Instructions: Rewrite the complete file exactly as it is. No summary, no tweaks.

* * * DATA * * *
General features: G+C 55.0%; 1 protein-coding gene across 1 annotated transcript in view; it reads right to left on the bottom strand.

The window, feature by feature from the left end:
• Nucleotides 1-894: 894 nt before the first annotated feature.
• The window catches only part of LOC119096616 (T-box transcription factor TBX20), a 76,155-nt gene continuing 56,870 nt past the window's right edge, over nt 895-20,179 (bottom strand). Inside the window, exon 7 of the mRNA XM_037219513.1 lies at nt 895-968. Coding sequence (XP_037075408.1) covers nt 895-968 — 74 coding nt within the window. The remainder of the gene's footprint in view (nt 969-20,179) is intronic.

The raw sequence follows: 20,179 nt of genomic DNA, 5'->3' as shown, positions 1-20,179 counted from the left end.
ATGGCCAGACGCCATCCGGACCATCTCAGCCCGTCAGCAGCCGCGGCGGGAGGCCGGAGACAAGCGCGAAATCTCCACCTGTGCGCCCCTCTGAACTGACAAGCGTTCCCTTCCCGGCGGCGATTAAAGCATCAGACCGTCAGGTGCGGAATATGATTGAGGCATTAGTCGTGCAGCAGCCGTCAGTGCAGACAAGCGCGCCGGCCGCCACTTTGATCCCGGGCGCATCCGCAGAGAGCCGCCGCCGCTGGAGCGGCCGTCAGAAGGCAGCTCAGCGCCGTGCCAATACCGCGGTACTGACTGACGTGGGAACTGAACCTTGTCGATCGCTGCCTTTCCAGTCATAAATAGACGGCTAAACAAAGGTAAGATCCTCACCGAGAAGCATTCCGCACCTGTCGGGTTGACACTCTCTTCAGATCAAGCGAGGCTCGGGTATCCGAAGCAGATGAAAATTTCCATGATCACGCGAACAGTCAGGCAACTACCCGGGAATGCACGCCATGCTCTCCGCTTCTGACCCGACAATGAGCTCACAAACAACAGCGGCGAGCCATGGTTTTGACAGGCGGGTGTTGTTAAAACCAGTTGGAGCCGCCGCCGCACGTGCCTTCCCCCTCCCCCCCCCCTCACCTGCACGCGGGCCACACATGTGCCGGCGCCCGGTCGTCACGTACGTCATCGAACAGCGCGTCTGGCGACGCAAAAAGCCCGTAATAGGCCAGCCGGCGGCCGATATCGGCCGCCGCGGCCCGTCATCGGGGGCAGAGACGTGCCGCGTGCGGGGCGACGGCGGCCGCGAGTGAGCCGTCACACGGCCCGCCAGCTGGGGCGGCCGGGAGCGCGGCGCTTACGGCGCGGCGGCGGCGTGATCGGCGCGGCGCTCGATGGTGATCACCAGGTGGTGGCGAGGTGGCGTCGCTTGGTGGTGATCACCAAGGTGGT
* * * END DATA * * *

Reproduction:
General features: G+C 55.0%; 1 protein-coding gene across 1 annotated transcript in view; it reads right to left on the bottom strand.

The window, feature by feature from the left end:
• Nucleotides 1-894: 894 nt before the first annotated feature.
• The window catches only part of LOC119096616 (T-box transcription factor TBX20), a 76,155-nt gene continuing 56,870 nt past the window's right edge, over nt 895-20,179 (bottom strand). Inside the window, exon 7 of the mRNA XM_037219513.1 lies at nt 895-968. Coding sequence (XP_037075408.1) covers nt 895-968 — 74 coding nt within the window. The remainder of the gene's footprint in view (nt 969-20,179) is intronic.

The raw sequence follows: 20,179 nt of genomic DNA, 5'->3' as shown, positions 1-20,179 counted from the left end.
ATGGCCAGACGCCATCCGGACCATCTCAGCCCGTCAGCAGCCGCGGCGGGAGGCCGGAGACAAGCGCGAAATCTCCACCTGTGCGCCCCTCTGAACTGACAAGCGTTCCCTTCCCGGCGGCGATTAAAGCATCAGACCGTCAGGTGCGGAATATGATTGAGGCATTAGTCGTGCAGCAGCCGTCAGTGCAGACAAGCGCGCCGGCCGCCACTTTGATCCCGGGCGCATCCGCAGAGAGCCGCCGCCGCTGGAGCGGCCGTCAGAAGGCAGCTCAGCGCCGTGCCAATACCGCGGTACTGACTGACGTGGGAACTGAACCTTGTCGATCGCTGCCTTTCCAGTCATAAATAGACGGCTAAACAAAGGTAAGATCCTCACCGAGAAGCATTCCGCACCTGTCGGGTTGACACTCTCTTCAGATCAAGCGAGGCTCGGGTATCCGAAGCAGATGAAAATTTCCATGATCACGCGAACAGTCAGGCAACTACCCGGGAATGCACGCCATGCTCTCCGCTTCTGACCCGACAATGAGCTCACAAACAACAGCGGCGAGCCATGGTTTTGACAGGCGGGTGTTGTTAAAACCAGTTGGAGCCGCCGCCGCACGTGCCTTCCCCCTCCCCCCCCCCTCACCTGCACGCGGGCCACACATGTGCCGGCGCCCGGTCGTCACGTACGTCATCGAACAGCGCGTCTGGCGACGCAAAAAGCCCGTAATAGGCCAGCCGGCGGCCGATATCGGCCGCCGCGGCCCGTCATCGGGGGCAGAGACGTGCCGCGTGCGGGGCGACGGCGGCCGCGAGTGAGCCGTCACACGGCCCGCCAGCTGGGGCGGCCGGGAGCGCGGCGCTTACGGCGCGGCGGCGGCGTGATCGGCGCGGCGCTCGATGGTGATCACCAGGTGGTGGCGAGGTGGCGTCGCTTGGTGGTGATCACCAAGGTGGT